(Reuters)—The Federal Reserve issued a detailed and scathing assessment on Friday of its failure to identify problems and push for fixes at Silicon Valley Bank before the U.S. lender's collapse, and promised tougher supervision and stricter rules for banks.
In what Fed Vice Chair for Supervision Michael Barr called an "unflinching" review of the U.S. central bank's supervision of SVB, the Fed said its oversight of the Santa Clara, California-based bank proved inadequate and that regulatory standards were too low.
"SVB's failure demonstrates that there are weaknesses in regulation and supervision that must be addressed," Barr said in a letter accompanying a 114-page report supplemented by confidential materials that are typically not made public.
While it was the regional bank's own mismanagement of basic risks that was at the root of SVB's downfall, the Fed said, supervisors of SVB did not fully appreciate the problems, delaying their responses to gather more evidence even as weaknesses mounted, and failed to appropriately escalate certain deficiencies when they were identified.
At the time of its failure, SVB had 31 unaddressed citations on its safety and soundness, triple what its peers in the banking sector had, the report said.
One particularly effective change the Fed could make on supervision would be to put mitigants in place quickly in response to serious issues on capital, liquidity, or management, a senior Fed official said.
Increased capital and liquidity requirements also would have bolstered SVB's resilience, the Fed added. Barr said as a consequence of the failure, the central bank will reexamine how it supervises and regulates liquidity risk, beginning with the risks of uninsured deposits.
Regulators shut SVB on March 10 after customers withdrew $42 billion on the previous day and queued requests for another $100 billion the following morning.
The historic run triggered massive deposit outflows at other regional banks that were seen to have similar weaknesses, including a large proportion of uninsured deposits and big holdings of long-term securities that had lost market value as the Fed raised short-term interest rates.
New York-based Signature Bank failed two days later - the Federal Deposit Insurance Corporation is due to release its review of that collapse later on Friday - and the Fed and other U.S. government authorities moved to head off an emerging crisis of confidence in the banking sector with an emergency funding program for otherwise healthy banks under sudden pressure, and guarantees on all deposits at the two banks.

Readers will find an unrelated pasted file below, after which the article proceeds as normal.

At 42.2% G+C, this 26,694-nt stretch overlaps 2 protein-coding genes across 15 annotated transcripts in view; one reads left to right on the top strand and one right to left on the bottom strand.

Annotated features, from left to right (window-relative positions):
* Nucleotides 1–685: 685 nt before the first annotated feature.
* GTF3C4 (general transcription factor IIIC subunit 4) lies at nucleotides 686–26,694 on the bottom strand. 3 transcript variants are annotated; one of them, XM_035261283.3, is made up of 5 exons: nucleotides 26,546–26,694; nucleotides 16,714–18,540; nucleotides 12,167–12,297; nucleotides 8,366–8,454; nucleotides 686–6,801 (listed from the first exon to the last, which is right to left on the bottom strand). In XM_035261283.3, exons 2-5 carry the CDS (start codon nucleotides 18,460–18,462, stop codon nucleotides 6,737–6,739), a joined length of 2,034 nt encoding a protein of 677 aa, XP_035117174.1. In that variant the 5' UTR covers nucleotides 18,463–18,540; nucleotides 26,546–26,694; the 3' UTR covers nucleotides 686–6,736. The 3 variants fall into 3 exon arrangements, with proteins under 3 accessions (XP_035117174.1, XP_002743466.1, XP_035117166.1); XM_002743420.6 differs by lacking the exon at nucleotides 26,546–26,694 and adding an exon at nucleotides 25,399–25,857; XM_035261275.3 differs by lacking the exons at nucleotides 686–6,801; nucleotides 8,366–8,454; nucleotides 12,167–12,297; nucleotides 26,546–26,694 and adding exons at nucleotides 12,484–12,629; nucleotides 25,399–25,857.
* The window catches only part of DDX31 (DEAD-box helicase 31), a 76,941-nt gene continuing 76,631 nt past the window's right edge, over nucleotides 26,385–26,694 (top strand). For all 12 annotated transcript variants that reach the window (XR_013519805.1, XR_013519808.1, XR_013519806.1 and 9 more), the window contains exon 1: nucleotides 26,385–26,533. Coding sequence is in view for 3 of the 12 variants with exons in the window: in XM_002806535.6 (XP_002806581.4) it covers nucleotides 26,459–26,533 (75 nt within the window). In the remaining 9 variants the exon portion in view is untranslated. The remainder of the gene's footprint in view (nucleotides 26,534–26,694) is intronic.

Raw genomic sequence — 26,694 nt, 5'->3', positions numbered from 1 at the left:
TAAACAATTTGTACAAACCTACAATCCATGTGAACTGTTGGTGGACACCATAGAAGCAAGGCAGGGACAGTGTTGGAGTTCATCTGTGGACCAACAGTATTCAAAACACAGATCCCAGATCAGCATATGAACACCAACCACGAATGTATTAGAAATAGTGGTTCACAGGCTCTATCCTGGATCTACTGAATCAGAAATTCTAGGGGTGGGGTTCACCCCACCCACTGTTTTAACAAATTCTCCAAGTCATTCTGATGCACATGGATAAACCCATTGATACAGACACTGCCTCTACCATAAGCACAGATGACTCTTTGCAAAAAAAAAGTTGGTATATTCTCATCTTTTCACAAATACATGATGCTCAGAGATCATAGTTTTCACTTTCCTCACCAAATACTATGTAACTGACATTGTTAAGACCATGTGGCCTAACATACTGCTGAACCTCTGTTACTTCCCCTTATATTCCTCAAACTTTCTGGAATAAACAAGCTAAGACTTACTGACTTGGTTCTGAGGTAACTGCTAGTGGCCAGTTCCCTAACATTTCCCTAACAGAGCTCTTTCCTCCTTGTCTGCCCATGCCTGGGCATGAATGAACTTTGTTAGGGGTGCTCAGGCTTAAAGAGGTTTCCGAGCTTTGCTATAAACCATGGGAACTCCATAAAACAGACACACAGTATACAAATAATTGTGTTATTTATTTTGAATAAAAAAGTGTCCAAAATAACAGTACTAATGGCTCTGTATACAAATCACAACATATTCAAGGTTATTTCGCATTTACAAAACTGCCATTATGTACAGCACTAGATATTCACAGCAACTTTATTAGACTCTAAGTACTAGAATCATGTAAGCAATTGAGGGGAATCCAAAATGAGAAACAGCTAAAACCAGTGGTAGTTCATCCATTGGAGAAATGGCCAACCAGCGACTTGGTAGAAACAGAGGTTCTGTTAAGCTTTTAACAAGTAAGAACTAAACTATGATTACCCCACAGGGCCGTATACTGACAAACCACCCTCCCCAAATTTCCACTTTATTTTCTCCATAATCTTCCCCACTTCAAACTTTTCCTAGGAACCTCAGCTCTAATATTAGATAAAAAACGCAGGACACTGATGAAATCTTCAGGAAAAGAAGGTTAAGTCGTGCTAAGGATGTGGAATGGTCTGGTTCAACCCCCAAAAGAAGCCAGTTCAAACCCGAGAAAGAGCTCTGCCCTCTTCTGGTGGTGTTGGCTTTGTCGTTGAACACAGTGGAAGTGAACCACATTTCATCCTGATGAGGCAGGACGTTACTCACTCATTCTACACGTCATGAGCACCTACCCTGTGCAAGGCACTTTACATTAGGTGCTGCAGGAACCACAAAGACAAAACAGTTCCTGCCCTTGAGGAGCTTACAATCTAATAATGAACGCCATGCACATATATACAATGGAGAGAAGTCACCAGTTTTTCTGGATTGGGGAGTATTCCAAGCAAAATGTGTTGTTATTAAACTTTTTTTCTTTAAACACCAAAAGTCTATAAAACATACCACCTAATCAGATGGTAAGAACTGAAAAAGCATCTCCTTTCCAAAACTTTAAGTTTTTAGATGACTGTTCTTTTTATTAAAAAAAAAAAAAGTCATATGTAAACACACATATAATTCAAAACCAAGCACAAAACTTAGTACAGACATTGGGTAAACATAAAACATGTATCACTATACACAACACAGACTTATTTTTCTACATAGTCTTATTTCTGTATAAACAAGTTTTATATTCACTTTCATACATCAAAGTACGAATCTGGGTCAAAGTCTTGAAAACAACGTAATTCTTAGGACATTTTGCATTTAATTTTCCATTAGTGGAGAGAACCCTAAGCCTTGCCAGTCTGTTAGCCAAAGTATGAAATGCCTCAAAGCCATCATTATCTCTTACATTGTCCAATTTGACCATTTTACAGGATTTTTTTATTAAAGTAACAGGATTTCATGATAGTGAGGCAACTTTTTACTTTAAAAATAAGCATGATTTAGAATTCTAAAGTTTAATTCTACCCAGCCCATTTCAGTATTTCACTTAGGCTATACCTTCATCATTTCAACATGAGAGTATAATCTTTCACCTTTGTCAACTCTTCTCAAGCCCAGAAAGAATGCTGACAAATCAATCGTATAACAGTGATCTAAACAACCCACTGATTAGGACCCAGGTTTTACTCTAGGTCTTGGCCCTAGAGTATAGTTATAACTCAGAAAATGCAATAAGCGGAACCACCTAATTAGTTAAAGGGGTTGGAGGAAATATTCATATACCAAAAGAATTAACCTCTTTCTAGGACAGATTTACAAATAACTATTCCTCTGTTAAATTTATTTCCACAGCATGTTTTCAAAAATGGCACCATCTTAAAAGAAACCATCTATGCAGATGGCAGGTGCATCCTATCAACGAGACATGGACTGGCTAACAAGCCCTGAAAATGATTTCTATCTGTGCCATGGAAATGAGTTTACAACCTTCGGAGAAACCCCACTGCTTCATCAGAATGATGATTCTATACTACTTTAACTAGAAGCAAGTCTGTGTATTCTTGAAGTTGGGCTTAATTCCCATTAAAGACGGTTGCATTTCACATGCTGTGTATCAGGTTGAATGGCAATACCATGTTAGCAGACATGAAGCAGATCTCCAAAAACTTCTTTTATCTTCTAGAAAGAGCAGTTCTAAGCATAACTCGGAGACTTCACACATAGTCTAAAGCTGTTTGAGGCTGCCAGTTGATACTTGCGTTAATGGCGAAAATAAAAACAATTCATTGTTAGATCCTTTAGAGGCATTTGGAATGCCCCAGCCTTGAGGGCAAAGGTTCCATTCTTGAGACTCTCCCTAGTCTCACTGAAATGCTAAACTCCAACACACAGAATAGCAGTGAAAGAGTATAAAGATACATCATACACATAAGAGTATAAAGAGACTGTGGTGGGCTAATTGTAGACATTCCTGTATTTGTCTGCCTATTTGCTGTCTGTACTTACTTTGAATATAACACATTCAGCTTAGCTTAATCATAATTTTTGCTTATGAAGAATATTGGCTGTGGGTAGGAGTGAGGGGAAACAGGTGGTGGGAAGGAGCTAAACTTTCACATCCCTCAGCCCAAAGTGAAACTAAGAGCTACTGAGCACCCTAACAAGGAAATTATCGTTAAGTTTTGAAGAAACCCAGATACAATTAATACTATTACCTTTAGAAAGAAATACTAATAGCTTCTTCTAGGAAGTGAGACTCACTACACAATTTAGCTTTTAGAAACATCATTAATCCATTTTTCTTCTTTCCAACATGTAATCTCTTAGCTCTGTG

SUPERVISION HEADCOUNT FELL
Before the twin failures in March, banking regulators had focused most of their supervisory firepower on the very biggest U.S. banks that were seen as critical to financial stability.
The realization that smaller banks are capable not only of causing ructions in the broader financial system but of doing it at such speed has forced a rethink.
"Contagion from the failure of SVB threatened the ability of a broader range of banks to provide financial services and access to credit for individuals, families, and businesses," Barr said. "Weaknesses in supervision and regulation must be fixed."
In its report, the Fed said that from 2018 to 2021 its supervisory practices shifted and there were increased expectations for supervisors to accumulate more evidence before considering taking action. Staff interviewed as part of the Fed's review reported pressure during this period to reduce burdens on firms and demonstrate due process, the report said.
Between 2016 and 2022, as assets in the banking sector grew 37%, the Fed's supervision headcount declined by 3%, according to the report.
As SVB itself grew, the Fed did not step up its supervisory game quickly enough, the report showed, allowing weaknesses to fester as executives left them unaddressed, even after staff finally did downgrade the bank's confidential rating to "not-well-managed."
The Fed is looking at linking executive compensation to fixing problems at banks designated as deficient on management so as to focus executives' attention on those problems, a senior Fed official said in a briefing.
While the fallout from the failures of SVB and Signature has slowed, some firms are still feeling the effects, with San Francisco-based First Republic Bank struggling for survival after reporting earlier this week that its deposit outflows after the SVB and Signature collapses exceeded $100 billion.
(Reporting by Ann Saphir, Hannah Lang and Chris Prentice; Editing by Dan Burns and Paul Simao)
Published under: Federal Reserve